Foreign Policy Magazine

The Elephant in the Comedy Club

A troupe of popular young comics avoids mixing humor and politics in Rwanda.

KIGALI, RWANDA—The comedians trickle into a rehearsal space in Kimihurura, a quiet, upper-class neighborhood, brimming with restless energy. Known as the Comedy Knights, the young performers slouch on wooden school chairs and warm up for their Valentine’s Day show by dissing one another. “His face looks like a cross between Mobutu and Jacob Zuma!”

In the seven years since they first came together, the group developed Kigali’s first regular stand-up show. With weekly live sets staged in hotel backrooms that are later broadcast on television, the Comedy Knights are part of a creative awakening in Rwanda’s capital that’s attracting young people to Kigali from across

You're reading a preview, sign up to read more.

More from Foreign Policy Magazine

Foreign Policy Magazine11 min read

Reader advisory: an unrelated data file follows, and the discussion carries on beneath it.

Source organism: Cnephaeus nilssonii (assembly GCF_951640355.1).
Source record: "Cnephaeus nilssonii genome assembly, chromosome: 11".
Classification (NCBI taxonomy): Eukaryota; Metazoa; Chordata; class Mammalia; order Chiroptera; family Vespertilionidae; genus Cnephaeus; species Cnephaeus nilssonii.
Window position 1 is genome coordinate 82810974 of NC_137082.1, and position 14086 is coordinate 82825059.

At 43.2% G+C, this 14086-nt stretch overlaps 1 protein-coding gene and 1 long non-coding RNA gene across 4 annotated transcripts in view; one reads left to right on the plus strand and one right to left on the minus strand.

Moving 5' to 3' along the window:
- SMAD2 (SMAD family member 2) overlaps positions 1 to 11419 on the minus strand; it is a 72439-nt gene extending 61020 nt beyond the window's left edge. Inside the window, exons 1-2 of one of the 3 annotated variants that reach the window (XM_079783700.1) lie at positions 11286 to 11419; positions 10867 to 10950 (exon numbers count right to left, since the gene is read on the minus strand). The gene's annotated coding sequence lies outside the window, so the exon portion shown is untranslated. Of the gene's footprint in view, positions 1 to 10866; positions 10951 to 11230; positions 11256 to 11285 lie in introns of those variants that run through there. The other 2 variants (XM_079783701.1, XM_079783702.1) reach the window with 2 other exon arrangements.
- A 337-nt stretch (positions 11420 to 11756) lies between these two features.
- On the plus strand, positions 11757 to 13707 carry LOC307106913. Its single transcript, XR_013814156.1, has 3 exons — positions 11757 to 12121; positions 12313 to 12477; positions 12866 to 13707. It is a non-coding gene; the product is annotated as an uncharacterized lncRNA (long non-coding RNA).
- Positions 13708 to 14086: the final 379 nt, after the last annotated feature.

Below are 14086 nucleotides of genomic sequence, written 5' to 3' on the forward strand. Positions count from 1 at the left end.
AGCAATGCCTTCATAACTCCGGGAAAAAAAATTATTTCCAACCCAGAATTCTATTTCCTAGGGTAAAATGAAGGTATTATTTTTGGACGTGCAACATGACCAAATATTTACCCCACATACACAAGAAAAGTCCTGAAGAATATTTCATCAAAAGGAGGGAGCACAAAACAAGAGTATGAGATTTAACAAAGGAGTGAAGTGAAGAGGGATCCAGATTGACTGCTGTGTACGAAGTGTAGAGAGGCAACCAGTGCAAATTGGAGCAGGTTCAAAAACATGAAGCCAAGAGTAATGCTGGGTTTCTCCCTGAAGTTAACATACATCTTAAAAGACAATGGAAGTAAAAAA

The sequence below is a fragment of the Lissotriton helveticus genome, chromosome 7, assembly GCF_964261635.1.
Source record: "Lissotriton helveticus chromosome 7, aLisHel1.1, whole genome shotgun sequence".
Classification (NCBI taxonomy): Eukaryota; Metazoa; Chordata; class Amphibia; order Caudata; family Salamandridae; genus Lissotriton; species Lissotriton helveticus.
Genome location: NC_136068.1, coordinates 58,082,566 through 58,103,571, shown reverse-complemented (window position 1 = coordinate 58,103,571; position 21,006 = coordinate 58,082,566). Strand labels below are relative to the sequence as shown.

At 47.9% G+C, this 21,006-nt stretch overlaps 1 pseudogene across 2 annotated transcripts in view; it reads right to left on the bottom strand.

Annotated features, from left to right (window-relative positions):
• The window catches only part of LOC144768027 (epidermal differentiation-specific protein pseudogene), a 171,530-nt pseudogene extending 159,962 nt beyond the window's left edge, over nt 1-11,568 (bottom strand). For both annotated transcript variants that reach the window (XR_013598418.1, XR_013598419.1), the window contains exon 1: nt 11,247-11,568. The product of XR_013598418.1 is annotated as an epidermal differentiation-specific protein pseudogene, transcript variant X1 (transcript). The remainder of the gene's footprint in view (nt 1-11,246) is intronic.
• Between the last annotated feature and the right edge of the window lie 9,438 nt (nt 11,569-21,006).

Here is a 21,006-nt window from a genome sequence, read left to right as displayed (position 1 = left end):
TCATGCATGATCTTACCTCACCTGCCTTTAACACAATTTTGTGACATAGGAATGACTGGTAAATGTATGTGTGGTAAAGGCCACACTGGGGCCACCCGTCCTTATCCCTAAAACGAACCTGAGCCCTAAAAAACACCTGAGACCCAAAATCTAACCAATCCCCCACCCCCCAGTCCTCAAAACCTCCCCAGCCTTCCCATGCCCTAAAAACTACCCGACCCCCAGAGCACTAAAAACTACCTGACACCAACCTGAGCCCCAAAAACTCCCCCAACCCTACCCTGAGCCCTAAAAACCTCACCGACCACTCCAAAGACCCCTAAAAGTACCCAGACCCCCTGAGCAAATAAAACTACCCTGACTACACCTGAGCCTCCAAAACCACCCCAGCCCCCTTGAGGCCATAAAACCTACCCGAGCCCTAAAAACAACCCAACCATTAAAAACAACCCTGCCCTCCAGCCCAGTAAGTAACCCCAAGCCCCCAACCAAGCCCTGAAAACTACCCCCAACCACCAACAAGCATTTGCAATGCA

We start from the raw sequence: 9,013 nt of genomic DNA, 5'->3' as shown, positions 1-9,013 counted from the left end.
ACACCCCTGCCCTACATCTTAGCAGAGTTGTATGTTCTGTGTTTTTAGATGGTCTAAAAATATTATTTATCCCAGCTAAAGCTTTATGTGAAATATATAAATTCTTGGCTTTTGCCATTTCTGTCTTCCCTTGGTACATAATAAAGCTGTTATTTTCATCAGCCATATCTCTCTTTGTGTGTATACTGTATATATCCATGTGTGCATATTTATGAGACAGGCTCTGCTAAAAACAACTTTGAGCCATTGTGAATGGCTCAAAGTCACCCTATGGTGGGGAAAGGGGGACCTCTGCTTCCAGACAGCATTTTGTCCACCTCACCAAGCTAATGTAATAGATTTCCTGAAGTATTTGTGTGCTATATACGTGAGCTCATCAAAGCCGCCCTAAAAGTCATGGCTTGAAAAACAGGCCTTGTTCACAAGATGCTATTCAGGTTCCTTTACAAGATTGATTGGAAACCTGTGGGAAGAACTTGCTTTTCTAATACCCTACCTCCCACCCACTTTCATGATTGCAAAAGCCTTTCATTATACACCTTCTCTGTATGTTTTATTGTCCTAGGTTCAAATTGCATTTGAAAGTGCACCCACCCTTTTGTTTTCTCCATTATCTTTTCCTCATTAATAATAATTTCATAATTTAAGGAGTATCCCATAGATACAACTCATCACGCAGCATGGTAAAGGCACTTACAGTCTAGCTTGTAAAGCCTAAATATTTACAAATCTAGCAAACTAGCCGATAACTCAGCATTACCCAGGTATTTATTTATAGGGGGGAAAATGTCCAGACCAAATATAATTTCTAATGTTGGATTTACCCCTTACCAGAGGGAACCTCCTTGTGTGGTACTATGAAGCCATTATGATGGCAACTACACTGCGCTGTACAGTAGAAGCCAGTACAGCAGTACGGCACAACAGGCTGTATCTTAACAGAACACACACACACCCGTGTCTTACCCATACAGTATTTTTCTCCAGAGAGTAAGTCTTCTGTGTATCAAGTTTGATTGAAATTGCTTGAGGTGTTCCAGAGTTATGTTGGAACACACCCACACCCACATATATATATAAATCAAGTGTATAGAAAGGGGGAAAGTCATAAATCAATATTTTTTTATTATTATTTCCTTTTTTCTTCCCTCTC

The Sources Of Socialist Conduct
1 JUST A FEW YEARS AGO, the idea of a social democratic foreign policy—much less a democratic socialist one—in the United States would have seemed a quixotic proposition. No U.S. administration has even pretended to have one. Franklin D. Roosevelt’s
Foreign Policy Magazine11 min read
Can Social Democrats Save The World [again]?
COMMUNISM AND DEMOCRATIC SOCIALISM WON’T HEAL TODAY’S POLITICAL DIVISIONS. BUT SOCIAL DEMOCRACY—WHICH HELPED WARD OFF EXTREMISM FOLLOWING WORLD WAR II—COULD.
Foreign Policy Magazine5 min read
How to Reverse the World’s Trust Deficit Disorder
Public-private partnerships can solve the planet’s most vexing problems—but they need to focus on systemic change rather than single issues to succeed.